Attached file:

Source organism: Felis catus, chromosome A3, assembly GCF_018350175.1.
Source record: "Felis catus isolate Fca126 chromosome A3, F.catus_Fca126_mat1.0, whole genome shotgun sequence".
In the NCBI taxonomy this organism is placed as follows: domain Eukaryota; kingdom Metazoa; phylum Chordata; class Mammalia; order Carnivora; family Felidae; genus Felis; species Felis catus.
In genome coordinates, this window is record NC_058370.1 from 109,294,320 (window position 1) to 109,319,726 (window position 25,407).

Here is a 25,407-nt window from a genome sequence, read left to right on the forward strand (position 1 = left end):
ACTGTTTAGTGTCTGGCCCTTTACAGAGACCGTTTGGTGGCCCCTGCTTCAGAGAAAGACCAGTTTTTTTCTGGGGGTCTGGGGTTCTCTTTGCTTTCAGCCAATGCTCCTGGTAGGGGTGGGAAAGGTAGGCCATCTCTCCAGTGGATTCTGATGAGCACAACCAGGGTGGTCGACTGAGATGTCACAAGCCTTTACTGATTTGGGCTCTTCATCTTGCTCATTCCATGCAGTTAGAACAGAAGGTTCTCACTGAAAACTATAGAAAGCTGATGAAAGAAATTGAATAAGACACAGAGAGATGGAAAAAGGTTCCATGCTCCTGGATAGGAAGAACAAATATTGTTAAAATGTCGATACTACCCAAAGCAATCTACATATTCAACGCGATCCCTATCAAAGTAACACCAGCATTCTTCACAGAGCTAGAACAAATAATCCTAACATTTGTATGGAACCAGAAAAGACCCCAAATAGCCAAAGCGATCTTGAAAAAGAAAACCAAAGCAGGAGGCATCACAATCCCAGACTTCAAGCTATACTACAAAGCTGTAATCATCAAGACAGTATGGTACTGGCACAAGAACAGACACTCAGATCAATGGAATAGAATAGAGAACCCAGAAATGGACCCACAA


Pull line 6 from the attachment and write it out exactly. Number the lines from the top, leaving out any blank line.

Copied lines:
ACTGTTTAGTGTCTGGCCCTTTACAGAGACCGTTTGGTGGCCCCTGCTTCAGAGAAAGACCAGTTTTTTTCTGGGGGTCTGGGGTTCTCTTTGCTTTCAGCCAATGCTCCTGGTAGGGGTGGGAAAGGTAGGCCATCTCTCCAGTGGATTCTGATGAGCACAACCAGGGTGGTCGACTGAGATGTCACAAGCCTTTACTGATTTGGGCTCTTCATCTTGCTCATTCCATGCAGTTAGAACAGAAGGTTCTCACTGAAAACTATAGAAAGCTGATGAAAGAAATTGAATAAGACACAGAGAGATGGAAAAAGGTTCCATGCTCCTGGATAGGAAGAACAAATATTGTTAAAATGTCGATACTACCCAAAGCAATCTACATATTCAACGCGATCCCTATCAAAGTAACACCAGCATTCTTCACAGAGCTAGAACAAATAATCCTAACATTTGTATGGAACCAGAAAAGACCCCAAATAGCCAAAGCGATCTTGAAAAAGAAAACCAAAGCAGGAGGCATCACAATCCCAGACTTCAAGCTATACTACAAAGCTGTAATCATCAAGACAGTATGGTACTGGCACAAGAACAGACACTCAGATCAATGGAATAGAATAGAGAACCCAGAAATGGACCCACAA